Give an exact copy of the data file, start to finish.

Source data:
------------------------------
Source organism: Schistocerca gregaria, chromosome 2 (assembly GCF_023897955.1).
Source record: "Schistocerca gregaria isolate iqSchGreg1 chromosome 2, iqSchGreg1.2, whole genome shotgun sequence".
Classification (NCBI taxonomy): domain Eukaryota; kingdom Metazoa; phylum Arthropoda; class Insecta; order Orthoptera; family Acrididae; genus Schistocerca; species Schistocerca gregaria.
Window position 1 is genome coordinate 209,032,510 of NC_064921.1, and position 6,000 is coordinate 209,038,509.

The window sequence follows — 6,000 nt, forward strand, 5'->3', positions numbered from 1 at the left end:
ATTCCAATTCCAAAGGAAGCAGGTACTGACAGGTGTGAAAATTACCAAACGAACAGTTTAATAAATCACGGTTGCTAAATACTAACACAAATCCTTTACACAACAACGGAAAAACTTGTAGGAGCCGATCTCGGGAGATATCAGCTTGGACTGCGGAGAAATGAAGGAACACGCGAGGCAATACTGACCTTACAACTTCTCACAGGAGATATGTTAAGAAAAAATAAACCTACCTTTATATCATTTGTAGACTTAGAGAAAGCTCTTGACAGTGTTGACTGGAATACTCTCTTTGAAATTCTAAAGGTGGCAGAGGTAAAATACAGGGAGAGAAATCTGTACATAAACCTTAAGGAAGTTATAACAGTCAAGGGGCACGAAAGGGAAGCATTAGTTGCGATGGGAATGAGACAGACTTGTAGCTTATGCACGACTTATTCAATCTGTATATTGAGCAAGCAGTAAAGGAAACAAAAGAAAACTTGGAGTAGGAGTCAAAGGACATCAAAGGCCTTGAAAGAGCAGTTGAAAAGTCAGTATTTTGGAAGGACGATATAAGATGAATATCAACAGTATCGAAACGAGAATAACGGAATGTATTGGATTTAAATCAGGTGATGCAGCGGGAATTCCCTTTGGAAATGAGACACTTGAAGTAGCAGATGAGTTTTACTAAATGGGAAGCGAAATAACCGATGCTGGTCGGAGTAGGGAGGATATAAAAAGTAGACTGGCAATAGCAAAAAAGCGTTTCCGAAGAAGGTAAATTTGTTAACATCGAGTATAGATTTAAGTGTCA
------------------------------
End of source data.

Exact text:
Source organism: Schistocerca gregaria, chromosome 2 (assembly GCF_023897955.1).
Source record: "Schistocerca gregaria isolate iqSchGreg1 chromosome 2, iqSchGreg1.2, whole genome shotgun sequence".
Classification (NCBI taxonomy): domain Eukaryota; kingdom Metazoa; phylum Arthropoda; class Insecta; order Orthoptera; family Acrididae; genus Schistocerca; species Schistocerca gregaria.
Window position 1 is genome coordinate 209,032,510 of NC_064921.1, and position 6,000 is coordinate 209,038,509.

The window sequence follows — 6,000 nt, forward strand, 5'->3', positions numbered from 1 at the left end:
ATTCCAATTCCAAAGGAAGCAGGTACTGACAGGTGTGAAAATTACCAAACGAACAGTTTAATAAATCACGGTTGCTAAATACTAACACAAATCCTTTACACAACAACGGAAAAACTTGTAGGAGCCGATCTCGGGAGATATCAGCTTGGACTGCGGAGAAATGAAGGAACACGCGAGGCAATACTGACCTTACAACTTCTCACAGGAGATATGTTAAGAAAAAATAAACCTACCTTTATATCATTTGTAGACTTAGAGAAAGCTCTTGACAGTGTTGACTGGAATACTCTCTTTGAAATTCTAAAGGTGGCAGAGGTAAAATACAGGGAGAGAAATCTGTACATAAACCTTAAGGAAGTTATAACAGTCAAGGGGCACGAAAGGGAAGCATTAGTTGCGATGGGAATGAGACAGACTTGTAGCTTATGCACGACTTATTCAATCTGTATATTGAGCAAGCAGTAAAGGAAACAAAAGAAAACTTGGAGTAGGAGTCAAAGGACATCAAAGGCCTTGAAAGAGCAGTTGAAAAGTCAGTATTTTGGAAGGACGATATAAGATGAATATCAACAGTATCGAAACGAGAATAACGGAATGTATTGGATTTAAATCAGGTGATGCAGCGGGAATTCCCTTTGGAAATGAGACACTTGAAGTAGCAGATGAGTTTTACTAAATGGGAAGCGAAATAACCGATGCTGGTCGGAGTAGGGAGGATATAAAAAGTAGACTGGCAATAGCAAAAAAGCGTTTCCGAAGAAGGTAAATTTGTTAACATCGAGTATAGATTTAAGTGTCA